7. Network B becomes transit for traffic from internet towards 4.0.0.x and 4.0.1.x subnets
    Network A should advertise and to Network B but with community ‘no-export’

  8. As Network A is customer of Network Z so traffic for customer A should transit directly from internet towards Networks A to Network Z , but due to more specific prefix advertisement towards Network B from Network A , download traffic from internet towards Network A will use Network B as transit for destination 4.0.0/24 and 4.0.1/24.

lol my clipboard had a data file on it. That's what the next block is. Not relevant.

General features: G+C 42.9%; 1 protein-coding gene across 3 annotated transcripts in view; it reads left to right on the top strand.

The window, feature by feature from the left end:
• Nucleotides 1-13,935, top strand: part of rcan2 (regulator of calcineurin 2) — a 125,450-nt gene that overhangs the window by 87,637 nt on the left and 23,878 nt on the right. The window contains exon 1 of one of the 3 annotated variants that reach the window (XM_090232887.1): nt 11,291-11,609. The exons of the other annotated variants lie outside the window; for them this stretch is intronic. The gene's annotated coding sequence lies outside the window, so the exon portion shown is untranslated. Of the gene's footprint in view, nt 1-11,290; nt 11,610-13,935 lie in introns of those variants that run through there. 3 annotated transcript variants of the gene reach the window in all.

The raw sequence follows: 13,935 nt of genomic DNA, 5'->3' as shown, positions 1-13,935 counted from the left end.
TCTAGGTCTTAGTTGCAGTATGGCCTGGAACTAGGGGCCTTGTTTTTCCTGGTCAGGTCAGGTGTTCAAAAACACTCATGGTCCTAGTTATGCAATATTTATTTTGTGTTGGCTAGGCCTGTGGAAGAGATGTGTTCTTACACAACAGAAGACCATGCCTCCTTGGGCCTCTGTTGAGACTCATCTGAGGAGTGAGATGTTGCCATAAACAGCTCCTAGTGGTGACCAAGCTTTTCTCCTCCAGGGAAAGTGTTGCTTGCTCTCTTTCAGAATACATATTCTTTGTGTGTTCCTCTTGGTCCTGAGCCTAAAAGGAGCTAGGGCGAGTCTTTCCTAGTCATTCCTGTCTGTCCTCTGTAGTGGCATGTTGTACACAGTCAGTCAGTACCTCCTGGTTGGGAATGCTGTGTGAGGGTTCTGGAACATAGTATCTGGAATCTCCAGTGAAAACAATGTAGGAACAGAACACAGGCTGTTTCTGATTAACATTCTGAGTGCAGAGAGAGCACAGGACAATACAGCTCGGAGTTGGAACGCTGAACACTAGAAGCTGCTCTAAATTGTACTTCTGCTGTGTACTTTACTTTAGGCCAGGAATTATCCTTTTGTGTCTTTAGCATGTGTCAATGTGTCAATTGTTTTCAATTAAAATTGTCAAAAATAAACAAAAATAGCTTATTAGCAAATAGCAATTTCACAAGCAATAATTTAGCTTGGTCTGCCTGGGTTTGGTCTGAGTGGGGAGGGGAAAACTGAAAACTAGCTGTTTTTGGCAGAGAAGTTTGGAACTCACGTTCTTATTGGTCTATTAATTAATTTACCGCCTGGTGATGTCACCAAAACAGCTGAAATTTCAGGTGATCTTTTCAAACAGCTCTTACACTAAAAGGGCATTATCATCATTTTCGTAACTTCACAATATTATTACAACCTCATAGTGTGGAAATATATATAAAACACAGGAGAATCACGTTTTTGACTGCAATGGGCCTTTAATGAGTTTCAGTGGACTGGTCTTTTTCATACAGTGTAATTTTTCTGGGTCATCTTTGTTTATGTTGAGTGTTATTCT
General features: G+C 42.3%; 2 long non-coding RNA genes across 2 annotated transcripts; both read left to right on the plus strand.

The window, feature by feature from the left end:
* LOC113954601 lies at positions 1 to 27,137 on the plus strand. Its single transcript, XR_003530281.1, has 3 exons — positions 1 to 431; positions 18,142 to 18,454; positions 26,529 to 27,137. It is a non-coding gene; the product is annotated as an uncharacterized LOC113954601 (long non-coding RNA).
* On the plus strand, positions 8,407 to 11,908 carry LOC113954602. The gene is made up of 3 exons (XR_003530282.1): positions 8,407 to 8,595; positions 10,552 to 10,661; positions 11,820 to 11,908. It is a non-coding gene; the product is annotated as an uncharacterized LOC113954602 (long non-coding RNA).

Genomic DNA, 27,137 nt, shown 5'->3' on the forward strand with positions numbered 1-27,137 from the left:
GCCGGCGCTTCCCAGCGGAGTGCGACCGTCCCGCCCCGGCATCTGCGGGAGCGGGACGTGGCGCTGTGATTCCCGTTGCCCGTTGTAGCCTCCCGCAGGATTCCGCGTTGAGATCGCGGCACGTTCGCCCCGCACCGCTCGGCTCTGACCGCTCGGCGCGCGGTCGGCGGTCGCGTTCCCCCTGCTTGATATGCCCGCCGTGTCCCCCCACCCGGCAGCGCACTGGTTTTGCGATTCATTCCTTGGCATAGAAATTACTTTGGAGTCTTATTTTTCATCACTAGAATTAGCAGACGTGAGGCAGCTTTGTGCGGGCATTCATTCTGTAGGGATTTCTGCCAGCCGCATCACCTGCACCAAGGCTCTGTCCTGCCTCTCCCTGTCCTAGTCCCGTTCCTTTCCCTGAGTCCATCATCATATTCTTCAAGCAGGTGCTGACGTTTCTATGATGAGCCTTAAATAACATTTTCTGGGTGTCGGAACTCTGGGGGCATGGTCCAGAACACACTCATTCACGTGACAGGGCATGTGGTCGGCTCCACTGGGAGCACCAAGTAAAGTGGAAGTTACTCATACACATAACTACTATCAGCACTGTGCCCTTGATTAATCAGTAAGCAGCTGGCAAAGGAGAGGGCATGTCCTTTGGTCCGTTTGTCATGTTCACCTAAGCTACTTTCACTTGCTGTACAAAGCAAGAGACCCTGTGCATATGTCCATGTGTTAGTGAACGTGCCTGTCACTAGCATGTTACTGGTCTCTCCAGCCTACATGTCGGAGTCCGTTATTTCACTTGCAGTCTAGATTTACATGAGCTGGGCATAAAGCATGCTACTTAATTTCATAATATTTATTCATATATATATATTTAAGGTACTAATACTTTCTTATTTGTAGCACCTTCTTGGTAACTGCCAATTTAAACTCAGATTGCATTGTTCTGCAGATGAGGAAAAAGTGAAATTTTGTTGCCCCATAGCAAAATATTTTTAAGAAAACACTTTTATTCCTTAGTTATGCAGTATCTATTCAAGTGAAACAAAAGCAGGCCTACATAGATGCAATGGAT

Download traffic from internet towards Network A for 4.0.0/24 and 4.0.1/24

    Internet—>Network Z —> Network B —> Network A–> 4.0.0/24 , 4.0.1/24

    This can fixed by advertise more specific prefixes towards only Network Z (say 4.0.0/24 and 4.0.1/24) and less specific or aggregate prefix 4.0.0/16 towards both Network Z and Network B from Network A

    another solution advertise specific and aggregate prefixes to both Network Z and Network B , if Network B and Network A and Network Z are different AS(s) then automatically due to AS path length routes received directly from Network A to Network Z will be active due to short AS path as compare to same prefix receive from Network B other wise this thing can controlled using input high Local preference towards Network A on Network Z

    Internet —> NetworkZ —> Network A –> 4.0.0/24 , 4.0.1/24